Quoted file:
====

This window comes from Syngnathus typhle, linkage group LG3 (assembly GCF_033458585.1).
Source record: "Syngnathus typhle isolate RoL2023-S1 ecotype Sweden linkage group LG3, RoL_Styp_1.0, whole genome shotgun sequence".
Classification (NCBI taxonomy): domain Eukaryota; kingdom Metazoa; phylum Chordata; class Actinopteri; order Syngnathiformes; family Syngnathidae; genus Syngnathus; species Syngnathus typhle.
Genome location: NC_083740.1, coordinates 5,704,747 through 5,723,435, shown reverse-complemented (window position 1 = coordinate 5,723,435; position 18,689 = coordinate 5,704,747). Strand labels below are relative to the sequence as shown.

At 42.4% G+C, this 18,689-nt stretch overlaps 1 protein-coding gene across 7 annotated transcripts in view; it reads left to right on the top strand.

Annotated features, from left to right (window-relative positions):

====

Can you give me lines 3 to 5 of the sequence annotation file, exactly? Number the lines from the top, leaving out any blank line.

Classification (NCBI taxonomy): domain Eukaryota; kingdom Metazoa; phylum Chordata; class Actinopteri; order Syngnathiformes; family Syngnathidae; genus Syngnathus; species Syngnathus typhle.
Genome location: NC_083740.1, coordinates 5,704,747 through 5,723,435, shown reverse-complemented (window position 1 = coordinate 5,723,435; position 18,689 = coordinate 5,704,747). Strand labels below are relative to the sequence as shown.

At 42.4% G+C, this 18,689-nt stretch overlaps 1 protein-coding gene across 7 annotated transcripts in view; it reads left to right on the top strand.